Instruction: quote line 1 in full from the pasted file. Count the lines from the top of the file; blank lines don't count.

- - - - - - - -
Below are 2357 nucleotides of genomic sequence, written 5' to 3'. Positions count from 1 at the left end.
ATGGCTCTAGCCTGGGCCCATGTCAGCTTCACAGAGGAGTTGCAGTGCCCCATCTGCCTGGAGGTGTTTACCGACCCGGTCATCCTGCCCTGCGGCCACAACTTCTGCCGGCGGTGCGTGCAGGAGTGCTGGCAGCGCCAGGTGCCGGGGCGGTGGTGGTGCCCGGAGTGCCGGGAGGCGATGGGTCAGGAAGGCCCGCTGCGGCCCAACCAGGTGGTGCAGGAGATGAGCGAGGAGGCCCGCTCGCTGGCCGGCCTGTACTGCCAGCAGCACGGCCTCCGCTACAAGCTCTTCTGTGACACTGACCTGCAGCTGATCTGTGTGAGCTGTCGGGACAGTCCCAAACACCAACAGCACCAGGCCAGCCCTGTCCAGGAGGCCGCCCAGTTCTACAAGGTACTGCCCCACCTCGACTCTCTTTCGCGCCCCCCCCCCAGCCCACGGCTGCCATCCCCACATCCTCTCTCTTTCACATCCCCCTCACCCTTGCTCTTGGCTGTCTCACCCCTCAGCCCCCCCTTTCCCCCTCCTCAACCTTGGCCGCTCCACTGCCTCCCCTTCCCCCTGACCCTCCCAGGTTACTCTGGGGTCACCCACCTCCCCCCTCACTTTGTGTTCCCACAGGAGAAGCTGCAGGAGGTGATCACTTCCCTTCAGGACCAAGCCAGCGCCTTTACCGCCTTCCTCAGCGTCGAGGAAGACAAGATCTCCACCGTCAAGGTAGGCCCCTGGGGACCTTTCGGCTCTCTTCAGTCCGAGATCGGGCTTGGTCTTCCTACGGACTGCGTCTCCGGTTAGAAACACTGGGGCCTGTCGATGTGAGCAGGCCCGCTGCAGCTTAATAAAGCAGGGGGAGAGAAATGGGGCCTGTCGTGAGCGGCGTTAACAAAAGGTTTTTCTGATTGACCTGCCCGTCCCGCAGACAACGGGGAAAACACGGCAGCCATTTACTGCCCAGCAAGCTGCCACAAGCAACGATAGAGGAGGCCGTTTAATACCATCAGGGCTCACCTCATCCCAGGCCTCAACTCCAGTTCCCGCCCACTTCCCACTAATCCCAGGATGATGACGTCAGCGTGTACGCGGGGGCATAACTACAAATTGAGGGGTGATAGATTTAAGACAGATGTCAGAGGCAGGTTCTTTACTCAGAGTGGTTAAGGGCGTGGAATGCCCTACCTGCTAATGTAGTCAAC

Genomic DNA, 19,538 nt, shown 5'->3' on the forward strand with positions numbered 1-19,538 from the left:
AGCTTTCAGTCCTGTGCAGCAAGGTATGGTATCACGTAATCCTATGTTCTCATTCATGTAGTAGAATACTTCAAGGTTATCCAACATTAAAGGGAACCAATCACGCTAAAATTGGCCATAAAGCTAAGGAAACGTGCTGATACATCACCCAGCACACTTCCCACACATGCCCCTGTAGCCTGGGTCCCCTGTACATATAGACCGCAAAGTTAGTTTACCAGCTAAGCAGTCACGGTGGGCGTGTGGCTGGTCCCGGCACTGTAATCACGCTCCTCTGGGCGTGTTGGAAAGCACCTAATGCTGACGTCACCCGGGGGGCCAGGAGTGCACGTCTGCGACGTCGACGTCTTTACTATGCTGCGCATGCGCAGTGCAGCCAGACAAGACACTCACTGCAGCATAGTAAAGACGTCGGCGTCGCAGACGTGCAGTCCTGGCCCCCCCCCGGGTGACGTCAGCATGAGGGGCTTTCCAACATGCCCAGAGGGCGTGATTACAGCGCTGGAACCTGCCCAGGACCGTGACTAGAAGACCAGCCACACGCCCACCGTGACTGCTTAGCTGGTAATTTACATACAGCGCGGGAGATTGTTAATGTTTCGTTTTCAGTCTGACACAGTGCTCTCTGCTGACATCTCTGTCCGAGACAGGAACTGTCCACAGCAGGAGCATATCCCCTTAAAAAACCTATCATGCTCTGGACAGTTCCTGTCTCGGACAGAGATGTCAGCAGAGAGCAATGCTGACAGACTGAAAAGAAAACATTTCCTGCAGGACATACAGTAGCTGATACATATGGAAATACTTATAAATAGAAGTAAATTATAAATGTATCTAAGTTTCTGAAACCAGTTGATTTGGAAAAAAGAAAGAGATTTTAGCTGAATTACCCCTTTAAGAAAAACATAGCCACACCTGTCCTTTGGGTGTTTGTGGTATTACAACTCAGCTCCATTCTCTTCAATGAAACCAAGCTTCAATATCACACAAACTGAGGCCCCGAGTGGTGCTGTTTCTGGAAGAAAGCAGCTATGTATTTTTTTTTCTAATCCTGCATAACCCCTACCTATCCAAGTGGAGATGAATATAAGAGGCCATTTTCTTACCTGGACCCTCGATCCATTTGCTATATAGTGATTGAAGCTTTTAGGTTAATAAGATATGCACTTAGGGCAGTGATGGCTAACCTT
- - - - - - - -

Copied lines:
Below are 2357 nucleotides of genomic sequence, written 5' to 3'. Positions count from 1 at the left end.